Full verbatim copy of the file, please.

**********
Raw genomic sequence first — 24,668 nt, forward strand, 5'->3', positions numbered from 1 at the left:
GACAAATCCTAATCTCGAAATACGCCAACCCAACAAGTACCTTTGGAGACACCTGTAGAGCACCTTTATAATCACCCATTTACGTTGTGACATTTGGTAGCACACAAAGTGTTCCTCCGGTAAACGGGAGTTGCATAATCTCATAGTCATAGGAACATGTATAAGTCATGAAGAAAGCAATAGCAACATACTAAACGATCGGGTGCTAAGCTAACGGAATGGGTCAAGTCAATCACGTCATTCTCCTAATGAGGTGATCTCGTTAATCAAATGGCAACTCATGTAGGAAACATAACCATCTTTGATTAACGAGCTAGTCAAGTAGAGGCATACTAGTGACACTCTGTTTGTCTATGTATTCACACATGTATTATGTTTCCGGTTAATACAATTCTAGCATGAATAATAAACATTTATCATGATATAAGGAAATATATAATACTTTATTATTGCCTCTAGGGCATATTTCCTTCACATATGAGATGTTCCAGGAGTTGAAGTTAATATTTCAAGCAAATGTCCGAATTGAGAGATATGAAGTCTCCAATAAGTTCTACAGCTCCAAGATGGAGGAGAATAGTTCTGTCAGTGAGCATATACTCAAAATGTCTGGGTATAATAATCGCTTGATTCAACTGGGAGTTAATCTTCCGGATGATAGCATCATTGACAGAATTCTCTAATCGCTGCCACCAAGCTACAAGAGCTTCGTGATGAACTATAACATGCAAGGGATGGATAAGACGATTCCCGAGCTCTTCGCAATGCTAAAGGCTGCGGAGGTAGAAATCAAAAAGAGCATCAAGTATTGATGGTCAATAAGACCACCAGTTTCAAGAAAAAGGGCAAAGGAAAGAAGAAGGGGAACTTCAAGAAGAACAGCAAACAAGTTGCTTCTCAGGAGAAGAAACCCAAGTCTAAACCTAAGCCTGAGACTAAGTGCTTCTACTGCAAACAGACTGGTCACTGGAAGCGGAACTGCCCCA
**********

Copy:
Raw genomic sequence first — 24,668 nt, forward strand, 5'->3', positions numbered from 1 at the left:
GACAAATCCTAATCTCGAAATACGCCAACCCAACAAGTACCTTTGGAGACACCTGTAGAGCACCTTTATAATCACCCATTTACGTTGTGACATTTGGTAGCACACAAAGTGTTCCTCCGGTAAACGGGAGTTGCATAATCTCATAGTCATAGGAACATGTATAAGTCATGAAGAAAGCAATAGCAACATACTAAACGATCGGGTGCTAAGCTAACGGAATGGGTCAAGTCAATCACGTCATTCTCCTAATGAGGTGATCTCGTTAATCAAATGGCAACTCATGTAGGAAACATAACCATCTTTGATTAACGAGCTAGTCAAGTAGAGGCATACTAGTGACACTCTGTTTGTCTATGTATTCACACATGTATTATGTTTCCGGTTAATACAATTCTAGCATGAATAATAAACATTTATCATGATATAAGGAAATATATAATACTTTATTATTGCCTCTAGGGCATATTTCCTTCACATATGAGATGTTCCAGGAGTTGAAGTTAATATTTCAAGCAAATGTCCGAATTGAGAGATATGAAGTCTCCAATAAGTTCTACAGCTCCAAGATGGAGGAGAATAGTTCTGTCAGTGAGCATATACTCAAAATGTCTGGGTATAATAATCGCTTGATTCAACTGGGAGTTAATCTTCCGGATGATAGCATCATTGACAGAATTCTCTAATCGCTGCCACCAAGCTACAAGAGCTTCGTGATGAACTATAACATGCAAGGGATGGATAAGACGATTCCCGAGCTCTTCGCAATGCTAAAGGCTGCGGAGGTAGAAATCAAAAAGAGCATCAAGTATTGATGGTCAATAAGACCACCAGTTTCAAGAAAAAGGGCAAAGGAAAGAAGAAGGGGAACTTCAAGAAGAACAGCAAACAAGTTGCTTCTCAGGAGAAGAAACCCAAGTCTAAACCTAAGCCTGAGACTAAGTGCTTCTACTGCAAACAGACTGGTCACTGGAAGCGGAACTGCCCCA